It won’t be a “lockdown Christmas” like last year, but this year’s holiday season continues to bear the scars of COVID-19.
Mental health professionals know that the last 20 months have been difficult times for people dealing with loss and grief. The holiday season can normally be difficult for people dealing with mental health issues. Add the pandemic into the mix and the holidays can become a major struggle.
“The unexpected changes, life-changing losses, social restrictions, constant barrage of news, and uncertainty about when the pandemic will end have contributed to a dramatic increase in anxiety and depression,” said Trinity Health licensed professional clinical counselor Virginia Dohms, LPC, LPCC. “As we continue to face the challenges of COVID-19, with continued spread of the disease and increase in death, the associated grief and fear is a reality impacting every home.”
The US Census Bureau, in collaboration with five federal agencies, launched its Household Pulse Survey to produce data on the social and economic impacts of COVID-19 on American households. The results, published by the Centers for Disease Control and Prevention, show that a significant percentage of Americans have experienced mental health challenges during the pandemic. Throughout the period of August 2020 to February 2021, the percentage of adults with symptoms of an anxiety or depressive disorder increased from 36.4% to 41.5%, with the largest increase occurring among those in the 18-29 age group. Statistics on children’s mental health were harder to verify because of a smaller sample size, but the Morgan Stanley Alliance for Children’s Mental Health reports a similar trend, with 37% of teens saying that their mental health has worsened during the pandemic.
With that backdrop comes the holidays – a time that can heighten feelings of loneliness and despair, with each person reacting differently.
“Along with increase in the mental health challenges, comes the rise in alcohol and substance use, forms of abuse, tech addictions, lack of motivation for daily activities of life, and suicidal ideations,” Dohms said. “Children struggle with additional behavioral challenges such as acting out, isolation, gaming addictions, and physical ailments. The 1800-plus deaths in North Dakota alone have touched every home and community. If you or a family member is experiencing symptoms – you are not alone.”
Dohms notes that people generally can and do recover, thanks in part to resilience. “More than ever it is important to remember that resilience is not just about ‘bouncing back,’ it can also be about incredible personal growth and development,” she emphasizes. “Austrian neurologist, psychiatrist, philosopher, author, and Holocaust survivor Viktor Frankl observed that a sense of meaning and purpose is the greatest predictor of survival. Mourning the loss of a loved one takes time, but it can be a catalyst for a renewed sense of meaning and purpose to life.”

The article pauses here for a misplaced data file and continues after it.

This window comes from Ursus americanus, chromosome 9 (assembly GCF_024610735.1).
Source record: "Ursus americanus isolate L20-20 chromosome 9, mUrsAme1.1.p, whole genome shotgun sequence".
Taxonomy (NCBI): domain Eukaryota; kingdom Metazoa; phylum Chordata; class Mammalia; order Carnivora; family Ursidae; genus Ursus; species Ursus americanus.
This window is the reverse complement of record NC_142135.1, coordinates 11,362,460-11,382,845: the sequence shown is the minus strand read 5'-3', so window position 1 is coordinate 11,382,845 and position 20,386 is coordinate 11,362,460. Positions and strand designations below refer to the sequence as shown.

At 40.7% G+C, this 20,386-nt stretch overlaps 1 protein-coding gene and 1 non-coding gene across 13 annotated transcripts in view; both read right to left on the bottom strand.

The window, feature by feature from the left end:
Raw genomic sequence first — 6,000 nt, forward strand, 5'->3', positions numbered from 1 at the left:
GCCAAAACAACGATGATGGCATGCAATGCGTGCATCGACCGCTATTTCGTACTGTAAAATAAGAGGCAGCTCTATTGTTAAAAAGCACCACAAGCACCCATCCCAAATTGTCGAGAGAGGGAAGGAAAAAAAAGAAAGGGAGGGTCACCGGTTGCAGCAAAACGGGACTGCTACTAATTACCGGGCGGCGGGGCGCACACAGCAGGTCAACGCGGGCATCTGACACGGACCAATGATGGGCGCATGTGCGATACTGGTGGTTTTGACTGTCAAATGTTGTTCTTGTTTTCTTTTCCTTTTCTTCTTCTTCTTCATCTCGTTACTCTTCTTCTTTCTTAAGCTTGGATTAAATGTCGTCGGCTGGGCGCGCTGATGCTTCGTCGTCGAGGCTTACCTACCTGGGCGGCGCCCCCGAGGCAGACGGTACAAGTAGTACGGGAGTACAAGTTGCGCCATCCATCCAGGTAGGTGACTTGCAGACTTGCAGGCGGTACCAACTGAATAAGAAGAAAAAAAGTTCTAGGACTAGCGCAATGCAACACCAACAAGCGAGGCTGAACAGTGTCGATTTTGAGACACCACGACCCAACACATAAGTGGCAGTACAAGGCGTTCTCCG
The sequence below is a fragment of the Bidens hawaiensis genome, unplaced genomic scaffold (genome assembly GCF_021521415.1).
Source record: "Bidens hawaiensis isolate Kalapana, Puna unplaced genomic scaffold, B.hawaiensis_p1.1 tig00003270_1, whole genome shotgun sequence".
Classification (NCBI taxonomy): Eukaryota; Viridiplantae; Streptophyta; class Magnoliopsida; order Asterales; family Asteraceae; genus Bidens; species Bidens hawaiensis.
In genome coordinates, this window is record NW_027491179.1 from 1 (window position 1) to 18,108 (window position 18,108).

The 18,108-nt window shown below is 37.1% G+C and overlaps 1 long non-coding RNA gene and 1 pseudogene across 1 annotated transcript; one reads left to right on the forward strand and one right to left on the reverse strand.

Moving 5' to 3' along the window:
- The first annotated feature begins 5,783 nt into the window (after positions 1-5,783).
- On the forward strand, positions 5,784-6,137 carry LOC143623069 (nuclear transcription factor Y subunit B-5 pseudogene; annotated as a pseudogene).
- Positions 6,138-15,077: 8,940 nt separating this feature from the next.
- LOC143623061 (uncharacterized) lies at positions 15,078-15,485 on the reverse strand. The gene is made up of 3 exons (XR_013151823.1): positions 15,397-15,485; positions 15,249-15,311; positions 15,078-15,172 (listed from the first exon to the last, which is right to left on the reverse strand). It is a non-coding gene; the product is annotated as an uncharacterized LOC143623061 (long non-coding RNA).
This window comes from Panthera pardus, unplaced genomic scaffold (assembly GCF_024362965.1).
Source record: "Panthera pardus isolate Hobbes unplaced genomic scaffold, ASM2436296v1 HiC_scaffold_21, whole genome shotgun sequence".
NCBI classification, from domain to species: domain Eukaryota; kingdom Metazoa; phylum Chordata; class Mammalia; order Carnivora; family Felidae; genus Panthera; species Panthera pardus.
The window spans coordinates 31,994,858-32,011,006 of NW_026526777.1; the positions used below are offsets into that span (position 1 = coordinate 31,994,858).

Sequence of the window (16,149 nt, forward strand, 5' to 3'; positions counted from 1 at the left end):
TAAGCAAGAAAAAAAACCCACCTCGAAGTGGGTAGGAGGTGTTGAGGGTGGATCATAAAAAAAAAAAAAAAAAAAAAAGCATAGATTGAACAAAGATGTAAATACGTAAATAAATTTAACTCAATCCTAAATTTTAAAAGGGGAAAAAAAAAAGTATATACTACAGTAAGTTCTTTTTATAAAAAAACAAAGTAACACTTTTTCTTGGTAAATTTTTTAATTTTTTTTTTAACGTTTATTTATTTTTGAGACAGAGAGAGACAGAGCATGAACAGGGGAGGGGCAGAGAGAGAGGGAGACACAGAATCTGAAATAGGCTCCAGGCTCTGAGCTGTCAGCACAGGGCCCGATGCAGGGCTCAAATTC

Dohms offers these suggestions for someone struggling with grief:
1. Healing is best done in relationships. Resist the urge to isolate. This is the time to reconnect with friends and family. Talk about your loved one to recall what happened and remember that person.
2. Identify and accept your feelings. It is normal to experience a wide range of emotions including sadness, anger, numbness, confusion, anxiety, and exhaustion. Avoid alcohol and substance use during this time, as self-medicating interrupts and delays the healing process.
3. Take care of yourself and your family by intentionally returning to healthy eating, exercise, and sleep patterns. Check in with other family members to see how they are doing.
4. Remember and celebrate the lives of your loved ones. Find ways to mark their memory through rituals of remembrance such as preparing a meal of their favorite food, setting the table with an empty chair to honor them, journaling, or telling some favorite stories. What you choose is up to you, providing it honors the special person and feels right to you.
Other reflections from Dohms: the personal experience of grieving is processed in the context of multiple secondary losses that may include loss of part of self, change in family structure, loss of a desired lifestyle, a fading of one’s hopes and dreams, and even social changes. Additionally, beliefs from the past can keep us stuck in unhealthy thinking styles. Well-meaning phrases that keep people stuck include “time heals all wounds,” “pull yourself up by the bootstraps,” “boys don’t cry,” “go to your room if you are sad,” “food will make you feel better,” “stay busy and don’t think about it.” When an individual is grieving, automatic thoughts contributing to prolonged distress can be difficult to identify and change.
At what point should people reach out for support and perhaps seek professional counseling? “There is no shame in reaching out for help if a person feels stuck in feelings of depression hopelessness, helplessness, bitterness, or anger,” Dohms states. “Individuals with severe or complicated grief can benefit from talking to a professional counselor trained in grief therapy. There is hope for a meaningful and even joyful life ahead.”